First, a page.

Do you ever wonder why we get so many upper respiratory infections in the winter?
Halloween is an exciting time of year for kids, and to help ensure they have a safe holiday, here are some tips from the American Academy of Pediatrics (AAP).
Topics: Halloween safety
Does your child's backpack feel like 40 pounds of rocks? Have you've noticed your child struggling to put it on, bending forward while carrying it, or complaining of tingling or numbness.
Topics: Backpack safety
Asthma is a serious disease involving the airways in the lungs. These airways, or bronchial tubes, allow air to come in and out of the lungs.
Topics: symptoms of asthma in children
It's that time of year. Fall is upon us and thousands of children are heading back to school, many on school buses. While riding a bus to school is safer than riding in the family vehicle or walking, you may be wondering how to ensure the safest ride for your children.
Topics: school bus safety
Why we offer Prenatal Orientation
Choosing the right doctor for your baby is an important decision, as you’ll be visiting the doctor’s office 7-8 times in the first year for routine preventative care visits alone. It’s easy to feel overwhelmed by the choice, so we have Prenatal Orientation to allow a face-to-face meeting with a few of our providers.
Topics: Prenatal Orientation
Mouthguards Can Prevent Serious Injuries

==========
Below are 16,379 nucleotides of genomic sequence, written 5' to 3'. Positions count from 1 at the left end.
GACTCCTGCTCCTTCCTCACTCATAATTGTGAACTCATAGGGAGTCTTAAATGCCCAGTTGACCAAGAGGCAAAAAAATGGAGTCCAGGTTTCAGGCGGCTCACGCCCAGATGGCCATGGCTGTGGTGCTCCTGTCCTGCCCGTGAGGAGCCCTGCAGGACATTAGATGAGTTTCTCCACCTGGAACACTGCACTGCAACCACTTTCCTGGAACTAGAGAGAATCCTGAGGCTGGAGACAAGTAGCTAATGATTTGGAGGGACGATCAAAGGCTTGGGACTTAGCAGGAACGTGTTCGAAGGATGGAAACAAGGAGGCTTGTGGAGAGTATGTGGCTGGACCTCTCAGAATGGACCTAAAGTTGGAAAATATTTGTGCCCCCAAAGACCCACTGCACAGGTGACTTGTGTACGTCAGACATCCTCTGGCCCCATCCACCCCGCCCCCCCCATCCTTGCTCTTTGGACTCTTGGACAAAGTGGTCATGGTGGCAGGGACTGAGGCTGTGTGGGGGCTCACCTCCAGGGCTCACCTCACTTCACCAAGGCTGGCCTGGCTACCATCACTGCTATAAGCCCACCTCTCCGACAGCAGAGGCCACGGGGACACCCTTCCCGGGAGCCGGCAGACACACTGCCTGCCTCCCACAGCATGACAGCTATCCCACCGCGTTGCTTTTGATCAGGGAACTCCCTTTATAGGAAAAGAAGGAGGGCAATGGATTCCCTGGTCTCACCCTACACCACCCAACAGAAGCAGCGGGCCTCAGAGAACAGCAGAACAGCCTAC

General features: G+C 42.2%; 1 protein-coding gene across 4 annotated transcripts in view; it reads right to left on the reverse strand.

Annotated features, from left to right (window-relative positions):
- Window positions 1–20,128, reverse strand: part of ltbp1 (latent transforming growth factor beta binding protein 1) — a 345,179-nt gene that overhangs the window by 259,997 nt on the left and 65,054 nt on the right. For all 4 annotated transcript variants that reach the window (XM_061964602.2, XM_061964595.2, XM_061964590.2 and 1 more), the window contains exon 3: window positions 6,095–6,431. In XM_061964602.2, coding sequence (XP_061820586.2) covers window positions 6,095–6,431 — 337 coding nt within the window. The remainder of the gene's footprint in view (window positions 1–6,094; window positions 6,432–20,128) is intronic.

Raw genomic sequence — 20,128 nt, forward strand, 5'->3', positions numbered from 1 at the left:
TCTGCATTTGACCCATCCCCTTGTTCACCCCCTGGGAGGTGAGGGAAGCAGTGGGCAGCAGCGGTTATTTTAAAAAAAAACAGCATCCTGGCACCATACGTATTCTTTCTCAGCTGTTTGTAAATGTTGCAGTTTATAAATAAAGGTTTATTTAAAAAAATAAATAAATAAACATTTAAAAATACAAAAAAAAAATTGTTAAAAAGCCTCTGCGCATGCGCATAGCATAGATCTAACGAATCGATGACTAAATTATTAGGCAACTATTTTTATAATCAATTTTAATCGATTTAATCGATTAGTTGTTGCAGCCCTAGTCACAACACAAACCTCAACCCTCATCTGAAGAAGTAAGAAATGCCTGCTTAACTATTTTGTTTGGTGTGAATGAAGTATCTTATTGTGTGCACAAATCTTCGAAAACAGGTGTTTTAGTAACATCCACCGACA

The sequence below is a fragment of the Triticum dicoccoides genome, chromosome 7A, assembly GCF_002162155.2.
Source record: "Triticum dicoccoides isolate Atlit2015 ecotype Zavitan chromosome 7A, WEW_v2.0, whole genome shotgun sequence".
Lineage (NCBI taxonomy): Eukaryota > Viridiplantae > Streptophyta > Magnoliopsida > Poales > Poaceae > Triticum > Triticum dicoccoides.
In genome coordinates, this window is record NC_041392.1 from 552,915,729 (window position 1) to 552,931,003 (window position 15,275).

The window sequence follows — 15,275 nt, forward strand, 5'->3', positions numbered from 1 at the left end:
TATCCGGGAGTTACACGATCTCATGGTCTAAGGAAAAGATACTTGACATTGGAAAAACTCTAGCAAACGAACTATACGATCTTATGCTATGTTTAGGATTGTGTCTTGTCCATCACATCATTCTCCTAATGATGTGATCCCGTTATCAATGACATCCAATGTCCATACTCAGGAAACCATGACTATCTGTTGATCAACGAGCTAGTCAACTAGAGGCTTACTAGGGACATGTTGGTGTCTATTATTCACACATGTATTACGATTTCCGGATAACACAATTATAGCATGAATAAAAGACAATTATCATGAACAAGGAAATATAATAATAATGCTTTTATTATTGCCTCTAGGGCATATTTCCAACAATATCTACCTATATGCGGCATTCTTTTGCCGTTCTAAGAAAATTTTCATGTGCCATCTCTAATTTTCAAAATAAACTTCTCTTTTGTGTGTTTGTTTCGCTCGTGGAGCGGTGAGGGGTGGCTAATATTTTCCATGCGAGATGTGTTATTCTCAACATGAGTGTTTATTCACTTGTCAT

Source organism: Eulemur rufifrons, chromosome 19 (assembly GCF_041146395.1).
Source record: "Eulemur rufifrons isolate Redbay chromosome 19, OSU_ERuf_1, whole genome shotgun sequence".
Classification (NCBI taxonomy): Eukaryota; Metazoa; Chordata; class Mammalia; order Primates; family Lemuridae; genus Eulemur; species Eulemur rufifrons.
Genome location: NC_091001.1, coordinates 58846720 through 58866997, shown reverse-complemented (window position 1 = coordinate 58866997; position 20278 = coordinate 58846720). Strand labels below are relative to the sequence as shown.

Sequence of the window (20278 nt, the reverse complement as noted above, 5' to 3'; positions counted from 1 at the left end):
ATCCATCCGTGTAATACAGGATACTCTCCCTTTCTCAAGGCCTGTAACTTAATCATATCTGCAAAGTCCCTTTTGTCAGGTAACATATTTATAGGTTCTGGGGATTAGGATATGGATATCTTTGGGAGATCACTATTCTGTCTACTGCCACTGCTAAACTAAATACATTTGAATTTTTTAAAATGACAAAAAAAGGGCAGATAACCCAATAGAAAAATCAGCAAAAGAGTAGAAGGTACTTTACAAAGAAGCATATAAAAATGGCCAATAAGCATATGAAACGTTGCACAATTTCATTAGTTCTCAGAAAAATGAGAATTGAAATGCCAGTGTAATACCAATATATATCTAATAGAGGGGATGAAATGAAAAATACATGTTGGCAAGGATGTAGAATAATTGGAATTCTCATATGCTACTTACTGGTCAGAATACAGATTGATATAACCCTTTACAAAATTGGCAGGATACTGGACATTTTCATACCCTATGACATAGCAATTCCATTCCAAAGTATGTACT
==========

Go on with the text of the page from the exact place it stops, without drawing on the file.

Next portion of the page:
Your child can derive many benefits from participating in sports activities but you want to protect them from serious injuries. Mouthgaurds are an essential piece of equipment for student athlete safety.
What is Immunity?
When germs from a disease enter the body, they begin to reproduce. These foreign invaders cause your immune system to start making proteins called antibodies. These antibodies’ first job is to help destroy the germs that are making you sick. They can’t act fast enough to prevent you from becoming sick, but by eliminating the attacking germs, antibodies help you to get well.
This is the season for poison ivy. We've been seeing a lot of cases lately, whether it was an exposure at camp or just spending more time out of doors. This is a rash caused by contact with poison ivy, a plant that unfortunately flourishes on four continents.
The sap of the plant contains an oil called urushiol. This is the irritant that causes an allergic reaction and rash. This oil is in the leaves, stems and roots of the plant. The itchy, blistering rash often does not start until 12 to 72 hours after initial contact with the oil.
There are many misconseptions about how the rash spreads. The rash is not contagious nor is the fluid in a blister. The fluid doesn't contain urushiol and so it can't spread the rash. The rash can't spread on the body by scratching either. Poison ivy can't be transferred from person to person. The only way to get poison ivy from another person is to touch urushiol that's still on that person or his or her clothing.
If your child is exposed, you should wash the skin right away with warm soapy water. Also wash the clothing to remove any oil. Washing the oil off may reduce your chances of getting a poison ivy rash, but if your child should develop a rash, it can be very itchy and usually lasts 1 to 3 weeks.
• Poison ivy has three leaves that are usually shiny and medium-sized. The leaves are usually bright green but can also have shades of red or yellow.
• It can be found along the edges of trails, streets, campsites or in your garden.
• It can appear as either a small vine or a small shrub.
Topics: Poison Ivy